Bruce Schneier, in an op-ed for the New York Times:
Regulating this system means addressing all three steps of the process. A ban on facial recognition won’t make any difference if, in response, surveillance systems switch to identifying people by smartphone MAC addresses. The problem is that we are being identified without our knowledge or consent, and society needs rules about when that is permissible.
Similarly, we need rules about how our data can be combined with other data, and then bought and sold without our knowledge or consent. The data broker industry is almost entirely unregulated; there’s only one law — passed in Vermont in 2018 — that requires data brokers to register and explain in broad terms what kind of data they collect. The large internet surveillance companies like Facebook and Google collect dossiers on us more detailed than those of any police state of the previous century. Reasonable laws would prevent the worst of their abuses.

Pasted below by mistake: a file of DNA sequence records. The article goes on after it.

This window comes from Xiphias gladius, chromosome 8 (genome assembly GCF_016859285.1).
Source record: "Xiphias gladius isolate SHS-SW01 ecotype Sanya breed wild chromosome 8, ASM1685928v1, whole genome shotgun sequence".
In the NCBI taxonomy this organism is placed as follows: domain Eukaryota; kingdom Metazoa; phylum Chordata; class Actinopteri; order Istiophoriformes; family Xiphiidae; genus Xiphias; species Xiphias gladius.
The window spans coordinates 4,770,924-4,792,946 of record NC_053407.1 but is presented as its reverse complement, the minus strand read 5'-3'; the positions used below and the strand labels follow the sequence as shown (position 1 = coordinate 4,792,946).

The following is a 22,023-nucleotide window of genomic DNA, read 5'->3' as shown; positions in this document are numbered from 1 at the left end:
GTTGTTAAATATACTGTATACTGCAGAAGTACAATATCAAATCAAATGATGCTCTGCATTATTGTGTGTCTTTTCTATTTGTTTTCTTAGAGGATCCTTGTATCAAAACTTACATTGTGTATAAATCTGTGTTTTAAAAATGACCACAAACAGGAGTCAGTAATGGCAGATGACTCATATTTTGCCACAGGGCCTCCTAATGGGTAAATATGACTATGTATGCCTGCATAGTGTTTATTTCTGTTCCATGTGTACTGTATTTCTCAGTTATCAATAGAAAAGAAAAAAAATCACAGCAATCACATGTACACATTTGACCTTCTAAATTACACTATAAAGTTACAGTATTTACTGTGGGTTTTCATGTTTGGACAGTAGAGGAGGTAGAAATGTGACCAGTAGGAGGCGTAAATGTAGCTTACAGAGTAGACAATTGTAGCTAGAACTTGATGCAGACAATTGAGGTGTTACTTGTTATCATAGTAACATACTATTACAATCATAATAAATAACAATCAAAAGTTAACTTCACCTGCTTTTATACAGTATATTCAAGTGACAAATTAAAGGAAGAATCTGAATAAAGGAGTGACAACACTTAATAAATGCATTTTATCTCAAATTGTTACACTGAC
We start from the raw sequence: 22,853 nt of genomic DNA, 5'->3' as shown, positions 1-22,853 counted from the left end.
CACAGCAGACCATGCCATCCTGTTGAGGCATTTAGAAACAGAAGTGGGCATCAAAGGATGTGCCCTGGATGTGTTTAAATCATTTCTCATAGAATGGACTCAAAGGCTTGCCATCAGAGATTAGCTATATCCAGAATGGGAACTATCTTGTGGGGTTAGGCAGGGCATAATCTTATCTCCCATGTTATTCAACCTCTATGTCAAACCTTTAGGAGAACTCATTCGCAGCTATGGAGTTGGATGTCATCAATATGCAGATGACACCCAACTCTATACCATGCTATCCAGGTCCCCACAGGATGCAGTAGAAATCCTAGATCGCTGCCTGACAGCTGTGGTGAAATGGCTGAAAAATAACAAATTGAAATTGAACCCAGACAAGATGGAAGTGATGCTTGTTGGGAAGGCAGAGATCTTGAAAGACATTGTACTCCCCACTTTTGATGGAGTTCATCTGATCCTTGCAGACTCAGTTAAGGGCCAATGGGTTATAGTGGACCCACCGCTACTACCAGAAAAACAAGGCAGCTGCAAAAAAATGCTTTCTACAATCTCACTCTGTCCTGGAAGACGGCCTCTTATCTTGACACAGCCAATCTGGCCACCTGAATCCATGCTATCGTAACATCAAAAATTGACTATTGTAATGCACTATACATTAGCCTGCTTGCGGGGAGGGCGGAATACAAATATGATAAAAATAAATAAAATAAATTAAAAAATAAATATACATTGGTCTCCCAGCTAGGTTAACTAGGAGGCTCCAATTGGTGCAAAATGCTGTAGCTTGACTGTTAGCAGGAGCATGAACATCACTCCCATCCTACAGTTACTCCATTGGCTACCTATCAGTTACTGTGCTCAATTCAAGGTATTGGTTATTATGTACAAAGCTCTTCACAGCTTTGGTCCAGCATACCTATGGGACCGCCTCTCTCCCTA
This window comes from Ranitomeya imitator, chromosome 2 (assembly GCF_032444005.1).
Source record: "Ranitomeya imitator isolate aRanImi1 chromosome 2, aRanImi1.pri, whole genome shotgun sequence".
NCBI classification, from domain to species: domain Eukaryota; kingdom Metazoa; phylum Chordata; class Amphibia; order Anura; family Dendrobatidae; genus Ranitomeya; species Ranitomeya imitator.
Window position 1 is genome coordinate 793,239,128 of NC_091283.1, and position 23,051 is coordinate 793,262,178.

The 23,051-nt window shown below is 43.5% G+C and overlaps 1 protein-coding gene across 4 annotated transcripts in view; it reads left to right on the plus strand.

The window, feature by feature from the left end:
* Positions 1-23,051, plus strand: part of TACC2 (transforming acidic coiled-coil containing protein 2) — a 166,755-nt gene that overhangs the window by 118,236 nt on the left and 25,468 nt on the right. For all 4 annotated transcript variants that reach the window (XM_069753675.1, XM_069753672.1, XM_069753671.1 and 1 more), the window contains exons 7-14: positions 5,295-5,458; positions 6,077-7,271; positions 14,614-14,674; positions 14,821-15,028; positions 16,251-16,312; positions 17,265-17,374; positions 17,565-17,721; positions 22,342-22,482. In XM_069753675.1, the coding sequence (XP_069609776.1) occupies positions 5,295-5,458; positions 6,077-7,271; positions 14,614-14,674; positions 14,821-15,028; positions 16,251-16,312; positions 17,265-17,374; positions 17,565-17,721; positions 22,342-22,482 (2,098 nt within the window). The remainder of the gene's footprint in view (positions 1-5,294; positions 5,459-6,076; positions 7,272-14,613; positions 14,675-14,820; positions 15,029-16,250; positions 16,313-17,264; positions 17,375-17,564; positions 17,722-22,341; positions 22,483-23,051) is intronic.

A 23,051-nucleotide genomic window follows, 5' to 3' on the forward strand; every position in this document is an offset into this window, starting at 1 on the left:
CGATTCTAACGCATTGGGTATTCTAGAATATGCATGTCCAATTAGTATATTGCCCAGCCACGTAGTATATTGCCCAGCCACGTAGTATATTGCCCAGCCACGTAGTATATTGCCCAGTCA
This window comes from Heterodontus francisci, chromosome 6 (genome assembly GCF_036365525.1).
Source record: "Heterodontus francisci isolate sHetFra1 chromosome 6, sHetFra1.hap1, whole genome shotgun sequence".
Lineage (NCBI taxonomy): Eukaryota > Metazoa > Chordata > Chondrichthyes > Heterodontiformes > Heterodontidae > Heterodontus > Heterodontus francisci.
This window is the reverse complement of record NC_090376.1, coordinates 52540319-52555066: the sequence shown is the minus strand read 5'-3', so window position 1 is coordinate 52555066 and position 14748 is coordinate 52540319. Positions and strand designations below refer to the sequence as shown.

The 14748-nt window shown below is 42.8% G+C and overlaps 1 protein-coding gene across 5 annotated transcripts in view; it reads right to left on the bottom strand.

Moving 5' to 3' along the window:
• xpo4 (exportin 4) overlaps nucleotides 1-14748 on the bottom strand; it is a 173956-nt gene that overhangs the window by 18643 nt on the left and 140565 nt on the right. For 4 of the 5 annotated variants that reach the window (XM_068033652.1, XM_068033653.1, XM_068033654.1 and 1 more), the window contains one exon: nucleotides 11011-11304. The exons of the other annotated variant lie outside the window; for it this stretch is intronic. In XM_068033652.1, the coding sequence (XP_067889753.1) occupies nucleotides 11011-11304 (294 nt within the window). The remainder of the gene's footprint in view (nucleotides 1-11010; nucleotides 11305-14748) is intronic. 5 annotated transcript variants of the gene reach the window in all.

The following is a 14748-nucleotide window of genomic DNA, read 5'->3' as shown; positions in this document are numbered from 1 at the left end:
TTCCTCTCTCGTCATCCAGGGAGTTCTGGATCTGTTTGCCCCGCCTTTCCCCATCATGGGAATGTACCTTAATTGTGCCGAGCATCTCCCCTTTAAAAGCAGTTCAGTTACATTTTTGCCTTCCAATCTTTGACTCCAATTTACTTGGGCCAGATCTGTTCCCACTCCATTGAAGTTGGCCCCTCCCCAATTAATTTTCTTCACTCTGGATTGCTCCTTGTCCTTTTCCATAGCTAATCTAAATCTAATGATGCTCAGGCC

Finally, we need better rules about when and how it is permissible for companies to discriminate. Discrimination based on protected characteristics like race and gender is already illegal, but those rules are ineffectual against the current technologies of surveillance and control. When people can be identified and their data correlated at a speed and scale previously unseen, we need new rules.
This is a timely article — not only because of the publicity Clearview AI has received, but also because the European Commission is considering a ban on the use of facial recognition in public, as London’s Metropolitan Police have announced they will be using widely.